Just in case you live under a pop-culture rock, Miley Cyrus, the former Disney star from the mega-youth-phenom “Hannah Montana,” has been preparing over last several months for her upcoming album, “Bangerz,” in a way that’s made headlines. 1st came the single, “We Can’t Stop,” where she tries to encourage love and acceptance, but the promotion of drug usage and female self-exploitation kind of washed that out. Then came the strange associated music video many deemed sexually suggestive. The latest is a gratuitous MTV Video Music Awards performance with R&B crooner Robin Thicke that came with twerking (AKA butt-gyrating) dancers, a simulation of analingus and penis jerking, crotch rubbing and pushing her tail into Thicke’s groin. In her new video for the song “Wrecking Ball,” she’s licking a sledgehammer and swinging around naked. Most of this is causing a massive reaction because Cyrus was Mickey Mouse-affiliated and still has a large youth fan-base, but that’s also the very reason Cyrus is suspected to have initiated these shenanigans. If that’s true, I don’t get it.
I don’t understand Miley’s shock value tour. She may have thought it necessary because she’s known as a major child-star, but unlike most, Cyrus had a few things going for her that would make shocking to shed an image unnecessary. 1) As opposed to a Shirley Temple-type, Cyrus’ fame wasn’t reliant on being little and cute. 2) Although plenty of her fans were much younger than her, there were just as many around her age that would grow with her and view her as adult because they are as well. 3) She kind of laid low after “Hannah Montana” wrapped. She put out 1 album and got engaged. Given that she’s a decent songwriter, plays guitar and somewhat crossed over into country, all she had to do was take a break, then step back into the spotlight at age 20 with an artistically salient, likable album and Voila. Transformation done.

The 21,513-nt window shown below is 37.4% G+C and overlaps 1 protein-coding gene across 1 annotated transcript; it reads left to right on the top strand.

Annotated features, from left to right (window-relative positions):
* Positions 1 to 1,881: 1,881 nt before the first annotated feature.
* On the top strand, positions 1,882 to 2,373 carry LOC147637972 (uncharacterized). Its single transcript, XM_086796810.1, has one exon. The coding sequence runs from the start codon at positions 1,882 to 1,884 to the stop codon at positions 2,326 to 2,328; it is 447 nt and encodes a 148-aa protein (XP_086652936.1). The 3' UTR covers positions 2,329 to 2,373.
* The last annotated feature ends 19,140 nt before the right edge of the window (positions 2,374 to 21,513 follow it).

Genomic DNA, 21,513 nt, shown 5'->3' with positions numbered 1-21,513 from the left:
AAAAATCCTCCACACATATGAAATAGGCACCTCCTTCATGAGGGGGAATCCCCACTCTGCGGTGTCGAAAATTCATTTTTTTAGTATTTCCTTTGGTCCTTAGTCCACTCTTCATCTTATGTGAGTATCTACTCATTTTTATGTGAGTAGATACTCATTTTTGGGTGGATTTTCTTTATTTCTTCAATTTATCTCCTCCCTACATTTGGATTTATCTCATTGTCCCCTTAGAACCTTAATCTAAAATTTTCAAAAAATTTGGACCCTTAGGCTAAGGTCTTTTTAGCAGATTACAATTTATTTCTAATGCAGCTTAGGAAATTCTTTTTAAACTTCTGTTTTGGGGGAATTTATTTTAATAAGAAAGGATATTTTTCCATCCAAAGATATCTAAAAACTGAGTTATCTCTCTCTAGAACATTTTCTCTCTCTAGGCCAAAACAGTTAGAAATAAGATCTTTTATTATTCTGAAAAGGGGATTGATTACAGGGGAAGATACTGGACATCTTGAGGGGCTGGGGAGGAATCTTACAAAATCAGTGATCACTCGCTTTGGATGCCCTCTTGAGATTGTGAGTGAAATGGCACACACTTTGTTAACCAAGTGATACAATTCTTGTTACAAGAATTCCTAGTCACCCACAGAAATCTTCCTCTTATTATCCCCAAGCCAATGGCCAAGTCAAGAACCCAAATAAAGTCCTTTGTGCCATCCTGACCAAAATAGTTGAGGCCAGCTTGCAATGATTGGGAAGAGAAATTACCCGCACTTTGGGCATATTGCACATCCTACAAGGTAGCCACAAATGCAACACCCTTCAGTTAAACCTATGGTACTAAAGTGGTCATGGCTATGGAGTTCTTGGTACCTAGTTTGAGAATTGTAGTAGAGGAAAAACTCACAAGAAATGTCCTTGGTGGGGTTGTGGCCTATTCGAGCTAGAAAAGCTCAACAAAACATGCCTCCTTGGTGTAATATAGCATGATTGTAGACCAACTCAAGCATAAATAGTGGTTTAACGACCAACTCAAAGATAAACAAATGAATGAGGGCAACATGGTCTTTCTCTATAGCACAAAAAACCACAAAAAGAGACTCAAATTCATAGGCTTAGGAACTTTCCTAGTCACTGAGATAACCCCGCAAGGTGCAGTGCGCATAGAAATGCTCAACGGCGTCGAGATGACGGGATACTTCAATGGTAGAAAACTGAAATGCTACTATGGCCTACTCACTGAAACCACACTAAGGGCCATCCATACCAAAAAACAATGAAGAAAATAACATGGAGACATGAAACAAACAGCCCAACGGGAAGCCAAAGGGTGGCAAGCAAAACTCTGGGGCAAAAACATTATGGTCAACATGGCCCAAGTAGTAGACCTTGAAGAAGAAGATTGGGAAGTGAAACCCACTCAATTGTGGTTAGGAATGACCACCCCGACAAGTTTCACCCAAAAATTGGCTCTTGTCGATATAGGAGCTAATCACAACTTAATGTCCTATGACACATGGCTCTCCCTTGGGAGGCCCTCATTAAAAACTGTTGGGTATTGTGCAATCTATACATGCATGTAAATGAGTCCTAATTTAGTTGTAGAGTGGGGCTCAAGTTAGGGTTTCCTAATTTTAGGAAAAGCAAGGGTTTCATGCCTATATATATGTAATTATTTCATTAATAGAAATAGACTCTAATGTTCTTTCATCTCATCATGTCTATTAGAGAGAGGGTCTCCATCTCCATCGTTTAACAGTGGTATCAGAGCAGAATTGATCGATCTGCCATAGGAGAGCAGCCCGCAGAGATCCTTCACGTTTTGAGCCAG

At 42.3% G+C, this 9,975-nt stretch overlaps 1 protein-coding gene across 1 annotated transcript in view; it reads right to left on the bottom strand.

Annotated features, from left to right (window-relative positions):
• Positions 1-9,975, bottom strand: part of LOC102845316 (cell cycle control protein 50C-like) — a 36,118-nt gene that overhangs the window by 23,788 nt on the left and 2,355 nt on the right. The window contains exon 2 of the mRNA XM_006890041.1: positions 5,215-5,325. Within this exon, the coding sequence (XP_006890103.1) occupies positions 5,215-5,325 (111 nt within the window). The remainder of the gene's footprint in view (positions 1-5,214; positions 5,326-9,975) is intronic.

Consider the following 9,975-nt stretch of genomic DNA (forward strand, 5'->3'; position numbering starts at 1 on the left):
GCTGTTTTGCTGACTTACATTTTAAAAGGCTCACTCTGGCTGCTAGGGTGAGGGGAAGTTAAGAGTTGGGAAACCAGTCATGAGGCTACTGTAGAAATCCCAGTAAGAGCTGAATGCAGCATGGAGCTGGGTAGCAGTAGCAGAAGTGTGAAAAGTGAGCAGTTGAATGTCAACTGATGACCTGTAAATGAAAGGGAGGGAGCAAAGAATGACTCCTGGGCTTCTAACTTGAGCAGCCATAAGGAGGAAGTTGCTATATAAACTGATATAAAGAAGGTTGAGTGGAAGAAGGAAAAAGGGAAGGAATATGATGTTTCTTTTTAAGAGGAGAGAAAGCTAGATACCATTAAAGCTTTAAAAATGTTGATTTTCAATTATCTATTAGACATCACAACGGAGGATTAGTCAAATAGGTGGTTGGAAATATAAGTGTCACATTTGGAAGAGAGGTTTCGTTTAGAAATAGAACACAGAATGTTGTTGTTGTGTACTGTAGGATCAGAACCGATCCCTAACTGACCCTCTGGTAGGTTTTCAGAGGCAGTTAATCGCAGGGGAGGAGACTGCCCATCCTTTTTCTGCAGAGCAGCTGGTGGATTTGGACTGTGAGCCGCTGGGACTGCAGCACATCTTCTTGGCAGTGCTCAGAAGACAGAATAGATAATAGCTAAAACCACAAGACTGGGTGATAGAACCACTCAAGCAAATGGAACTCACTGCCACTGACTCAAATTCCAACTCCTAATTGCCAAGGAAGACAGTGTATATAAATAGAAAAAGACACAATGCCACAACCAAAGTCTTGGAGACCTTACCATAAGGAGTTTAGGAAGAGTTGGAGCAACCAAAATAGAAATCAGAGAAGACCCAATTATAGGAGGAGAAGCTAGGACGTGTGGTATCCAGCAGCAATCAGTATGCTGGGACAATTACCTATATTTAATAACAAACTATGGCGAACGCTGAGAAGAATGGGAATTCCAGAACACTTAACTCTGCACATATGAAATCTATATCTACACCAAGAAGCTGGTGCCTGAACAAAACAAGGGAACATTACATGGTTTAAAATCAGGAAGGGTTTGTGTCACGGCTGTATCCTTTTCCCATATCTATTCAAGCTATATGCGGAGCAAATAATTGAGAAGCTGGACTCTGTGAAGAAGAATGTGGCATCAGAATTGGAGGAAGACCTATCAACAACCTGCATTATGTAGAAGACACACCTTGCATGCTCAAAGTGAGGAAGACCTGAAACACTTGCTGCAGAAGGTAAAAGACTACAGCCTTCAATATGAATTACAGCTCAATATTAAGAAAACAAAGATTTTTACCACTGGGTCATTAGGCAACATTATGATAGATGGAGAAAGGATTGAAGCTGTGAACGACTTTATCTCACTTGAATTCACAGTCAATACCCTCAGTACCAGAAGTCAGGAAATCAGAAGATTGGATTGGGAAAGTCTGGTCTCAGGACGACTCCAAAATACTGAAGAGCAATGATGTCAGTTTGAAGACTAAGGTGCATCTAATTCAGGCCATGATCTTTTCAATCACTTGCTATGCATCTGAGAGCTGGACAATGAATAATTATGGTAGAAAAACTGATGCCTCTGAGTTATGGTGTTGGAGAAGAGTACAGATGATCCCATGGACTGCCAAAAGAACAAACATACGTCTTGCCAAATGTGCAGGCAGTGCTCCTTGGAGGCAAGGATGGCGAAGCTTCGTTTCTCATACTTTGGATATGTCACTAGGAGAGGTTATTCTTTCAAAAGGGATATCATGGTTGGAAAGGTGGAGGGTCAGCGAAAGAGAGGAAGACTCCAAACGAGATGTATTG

It might not be a fair comparison, but Cyrus’ Disney contemporaries seem to be transitioning into adulthood fairly seamlessly. Demi Lovato (“Camp Rock”) said “Ain’t nobody got time for that” to wilding out after going public with her battle with bi-polar disorder, self-harm and bulimia. Since then, supporting related causes (in addition to anti-bullying) have become Lovato’s platform and she’s gaining more street cred musically, crafting and scouting talent on the U.S. edition of “X Factor” on Fox. Selena Gomez (“Wizards of Waverly Place”) has concentrated on developing a music career since her sitcom closed and doesn’t much garner negative press. Hopefully, I’m not speaking too soon.